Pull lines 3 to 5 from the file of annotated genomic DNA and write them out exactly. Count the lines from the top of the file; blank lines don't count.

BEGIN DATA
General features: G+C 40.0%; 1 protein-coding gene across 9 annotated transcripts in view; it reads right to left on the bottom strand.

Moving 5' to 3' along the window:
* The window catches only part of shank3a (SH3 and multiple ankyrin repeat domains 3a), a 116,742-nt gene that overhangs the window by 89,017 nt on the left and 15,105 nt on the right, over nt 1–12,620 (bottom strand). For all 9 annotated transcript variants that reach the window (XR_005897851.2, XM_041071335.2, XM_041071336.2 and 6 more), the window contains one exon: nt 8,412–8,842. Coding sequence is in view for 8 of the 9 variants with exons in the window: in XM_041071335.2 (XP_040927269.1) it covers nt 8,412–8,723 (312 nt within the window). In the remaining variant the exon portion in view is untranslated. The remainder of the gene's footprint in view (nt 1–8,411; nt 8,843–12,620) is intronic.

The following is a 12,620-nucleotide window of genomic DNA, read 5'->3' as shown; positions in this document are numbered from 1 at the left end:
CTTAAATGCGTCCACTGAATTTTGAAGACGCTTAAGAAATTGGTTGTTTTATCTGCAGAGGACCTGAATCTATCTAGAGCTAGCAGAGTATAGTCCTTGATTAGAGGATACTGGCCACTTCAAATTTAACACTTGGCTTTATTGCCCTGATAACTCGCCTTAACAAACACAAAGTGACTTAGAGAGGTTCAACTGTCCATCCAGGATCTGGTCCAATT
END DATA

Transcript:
* The window catches only part of shank3a (SH3 and multiple ankyrin repeat domains 3a), a 116,742-nt gene that overhangs the window by 89,017 nt on the left and 15,105 nt on the right, over nt 1–12,620 (bottom strand). For all 9 annotated transcript variants that reach the window (XR_005897851.2, XM_041071335.2, XM_041071336.2 and 6 more), the window contains one exon: nt 8,412–8,842. Coding sequence is in view for 8 of the 9 variants with exons in the window: in XM_041071335.2 (XP_040927269.1) it covers nt 8,412–8,723 (312 nt within the window). In the remaining variant the exon portion in view is untranslated. The remainder of the gene's footprint in view (nt 1–8,411; nt 8,843–12,620) is intronic.

The following is a 12,620-nucleotide window of genomic DNA, read 5'->3' as shown; positions in this document are numbered from 1 at the left end:
CTTAAATGCGTCCACTGAATTTTGAAGACGCTTAAGAAATTGGTTGTTTTATCTGCAGAGGACCTGAATCTATCTAGAGCTAGCAGAGTATAGTCCTTGATTAGAGGATACTGGCCACTTCAAATTTAACACTTGGCTTTATTGCCCTGATAACTCGCCTTAACAAACACAAAGTGACTTAGAGAGGTTCAACTGTCCATCCAGGATCTGGTCCAATT